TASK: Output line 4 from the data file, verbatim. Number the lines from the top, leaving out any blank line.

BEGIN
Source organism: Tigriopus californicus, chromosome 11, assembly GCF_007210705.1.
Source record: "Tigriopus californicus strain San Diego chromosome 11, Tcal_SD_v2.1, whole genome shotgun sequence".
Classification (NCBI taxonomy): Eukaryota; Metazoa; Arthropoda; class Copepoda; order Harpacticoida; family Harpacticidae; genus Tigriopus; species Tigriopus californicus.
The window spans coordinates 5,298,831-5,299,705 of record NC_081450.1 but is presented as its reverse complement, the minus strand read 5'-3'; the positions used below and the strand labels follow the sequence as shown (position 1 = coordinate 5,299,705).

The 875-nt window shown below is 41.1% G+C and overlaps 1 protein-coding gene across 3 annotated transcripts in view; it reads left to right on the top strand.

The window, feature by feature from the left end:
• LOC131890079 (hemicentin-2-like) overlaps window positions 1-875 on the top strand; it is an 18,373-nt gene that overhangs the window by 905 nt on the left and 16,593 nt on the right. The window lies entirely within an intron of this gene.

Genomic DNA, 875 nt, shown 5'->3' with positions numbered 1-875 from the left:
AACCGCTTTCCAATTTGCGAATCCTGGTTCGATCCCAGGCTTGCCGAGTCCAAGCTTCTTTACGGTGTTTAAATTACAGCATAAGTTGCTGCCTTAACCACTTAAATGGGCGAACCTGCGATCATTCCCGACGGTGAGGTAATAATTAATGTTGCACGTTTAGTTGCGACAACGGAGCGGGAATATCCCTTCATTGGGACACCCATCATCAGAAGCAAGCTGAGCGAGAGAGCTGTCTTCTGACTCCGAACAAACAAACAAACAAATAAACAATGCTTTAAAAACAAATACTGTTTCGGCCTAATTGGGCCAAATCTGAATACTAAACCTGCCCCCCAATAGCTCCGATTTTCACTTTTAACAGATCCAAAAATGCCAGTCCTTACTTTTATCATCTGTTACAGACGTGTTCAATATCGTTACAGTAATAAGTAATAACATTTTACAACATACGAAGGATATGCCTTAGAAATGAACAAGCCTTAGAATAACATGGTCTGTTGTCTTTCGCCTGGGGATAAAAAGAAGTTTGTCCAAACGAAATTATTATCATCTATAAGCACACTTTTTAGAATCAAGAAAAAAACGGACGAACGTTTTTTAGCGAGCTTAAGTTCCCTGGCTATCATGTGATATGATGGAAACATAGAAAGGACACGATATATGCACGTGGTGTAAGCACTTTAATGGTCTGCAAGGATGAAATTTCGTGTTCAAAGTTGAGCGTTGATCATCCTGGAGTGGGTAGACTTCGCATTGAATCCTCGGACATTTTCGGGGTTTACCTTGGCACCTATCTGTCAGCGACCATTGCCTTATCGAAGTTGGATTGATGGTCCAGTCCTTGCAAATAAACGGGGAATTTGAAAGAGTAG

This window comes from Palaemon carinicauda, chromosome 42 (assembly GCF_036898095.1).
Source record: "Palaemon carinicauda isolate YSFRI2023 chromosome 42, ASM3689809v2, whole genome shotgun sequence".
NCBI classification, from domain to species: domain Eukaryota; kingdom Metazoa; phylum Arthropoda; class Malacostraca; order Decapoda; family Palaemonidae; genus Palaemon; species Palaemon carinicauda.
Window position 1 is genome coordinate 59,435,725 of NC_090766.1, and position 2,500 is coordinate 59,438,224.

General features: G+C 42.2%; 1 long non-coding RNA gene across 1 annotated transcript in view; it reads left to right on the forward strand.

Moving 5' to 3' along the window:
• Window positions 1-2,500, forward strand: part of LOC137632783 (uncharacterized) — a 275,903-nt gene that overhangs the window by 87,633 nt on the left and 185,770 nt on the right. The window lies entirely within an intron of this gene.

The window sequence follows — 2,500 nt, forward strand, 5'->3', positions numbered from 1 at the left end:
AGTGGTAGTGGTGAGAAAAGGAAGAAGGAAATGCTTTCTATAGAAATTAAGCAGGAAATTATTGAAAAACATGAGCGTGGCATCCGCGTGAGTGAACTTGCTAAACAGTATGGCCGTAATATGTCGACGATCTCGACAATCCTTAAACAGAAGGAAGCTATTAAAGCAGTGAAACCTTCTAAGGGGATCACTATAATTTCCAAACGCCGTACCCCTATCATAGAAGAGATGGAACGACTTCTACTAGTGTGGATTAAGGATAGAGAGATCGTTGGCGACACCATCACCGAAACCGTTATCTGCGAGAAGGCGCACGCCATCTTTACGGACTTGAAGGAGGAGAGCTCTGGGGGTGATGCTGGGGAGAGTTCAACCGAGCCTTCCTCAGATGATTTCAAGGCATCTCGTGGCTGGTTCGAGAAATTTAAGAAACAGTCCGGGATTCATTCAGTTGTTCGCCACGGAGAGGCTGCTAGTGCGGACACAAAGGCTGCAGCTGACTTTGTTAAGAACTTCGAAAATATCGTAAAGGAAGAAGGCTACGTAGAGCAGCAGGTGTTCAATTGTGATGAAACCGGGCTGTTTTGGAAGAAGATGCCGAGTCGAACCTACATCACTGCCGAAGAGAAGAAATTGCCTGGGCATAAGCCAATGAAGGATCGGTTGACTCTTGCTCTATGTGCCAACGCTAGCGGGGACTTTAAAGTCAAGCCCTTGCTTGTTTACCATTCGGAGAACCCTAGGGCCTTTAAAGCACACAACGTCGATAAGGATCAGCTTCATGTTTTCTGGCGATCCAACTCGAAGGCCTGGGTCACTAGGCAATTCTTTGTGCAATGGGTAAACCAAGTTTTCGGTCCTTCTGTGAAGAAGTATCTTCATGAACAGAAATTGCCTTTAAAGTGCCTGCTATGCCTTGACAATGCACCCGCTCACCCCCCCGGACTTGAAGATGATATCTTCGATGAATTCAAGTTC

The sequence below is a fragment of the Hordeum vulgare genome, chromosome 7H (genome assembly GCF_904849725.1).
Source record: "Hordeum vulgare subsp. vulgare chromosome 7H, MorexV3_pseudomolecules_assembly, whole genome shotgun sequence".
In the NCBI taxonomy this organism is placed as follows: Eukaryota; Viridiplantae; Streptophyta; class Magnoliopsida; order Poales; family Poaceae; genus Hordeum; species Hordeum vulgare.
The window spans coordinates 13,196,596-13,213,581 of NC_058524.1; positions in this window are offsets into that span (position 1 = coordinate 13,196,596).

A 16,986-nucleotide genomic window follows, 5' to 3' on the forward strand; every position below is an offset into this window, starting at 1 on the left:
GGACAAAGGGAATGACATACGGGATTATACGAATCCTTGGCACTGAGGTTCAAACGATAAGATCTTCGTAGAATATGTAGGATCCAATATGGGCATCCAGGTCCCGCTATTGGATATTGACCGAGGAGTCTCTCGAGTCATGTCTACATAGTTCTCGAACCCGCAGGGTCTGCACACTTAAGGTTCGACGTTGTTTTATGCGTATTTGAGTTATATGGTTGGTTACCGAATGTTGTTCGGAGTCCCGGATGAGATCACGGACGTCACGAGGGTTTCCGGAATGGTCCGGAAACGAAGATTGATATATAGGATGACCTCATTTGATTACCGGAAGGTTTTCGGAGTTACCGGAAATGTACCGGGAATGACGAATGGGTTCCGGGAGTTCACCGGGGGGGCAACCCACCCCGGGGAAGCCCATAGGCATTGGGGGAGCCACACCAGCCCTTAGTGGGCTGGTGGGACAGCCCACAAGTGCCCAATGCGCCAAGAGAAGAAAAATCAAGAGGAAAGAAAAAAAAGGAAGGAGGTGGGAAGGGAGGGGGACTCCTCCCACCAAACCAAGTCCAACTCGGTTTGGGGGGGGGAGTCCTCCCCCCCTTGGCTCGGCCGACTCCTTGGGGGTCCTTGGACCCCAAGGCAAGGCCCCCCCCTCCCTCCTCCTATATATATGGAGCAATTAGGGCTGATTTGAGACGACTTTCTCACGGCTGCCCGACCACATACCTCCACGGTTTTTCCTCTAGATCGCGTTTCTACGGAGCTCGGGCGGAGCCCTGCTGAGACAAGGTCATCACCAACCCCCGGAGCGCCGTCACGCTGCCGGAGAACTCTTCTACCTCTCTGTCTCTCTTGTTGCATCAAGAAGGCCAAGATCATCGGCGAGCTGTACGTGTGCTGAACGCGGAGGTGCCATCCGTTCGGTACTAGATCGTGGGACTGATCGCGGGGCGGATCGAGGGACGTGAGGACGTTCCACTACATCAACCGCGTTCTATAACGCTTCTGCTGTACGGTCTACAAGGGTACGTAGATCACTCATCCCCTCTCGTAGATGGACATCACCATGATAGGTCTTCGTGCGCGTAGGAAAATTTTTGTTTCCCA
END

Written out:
The window spans coordinates 5,298,831-5,299,705 of record NC_081450.1 but is presented as its reverse complement, the minus strand read 5'-3'; the positions used below and the strand labels follow the sequence as shown (position 1 = coordinate 5,299,705).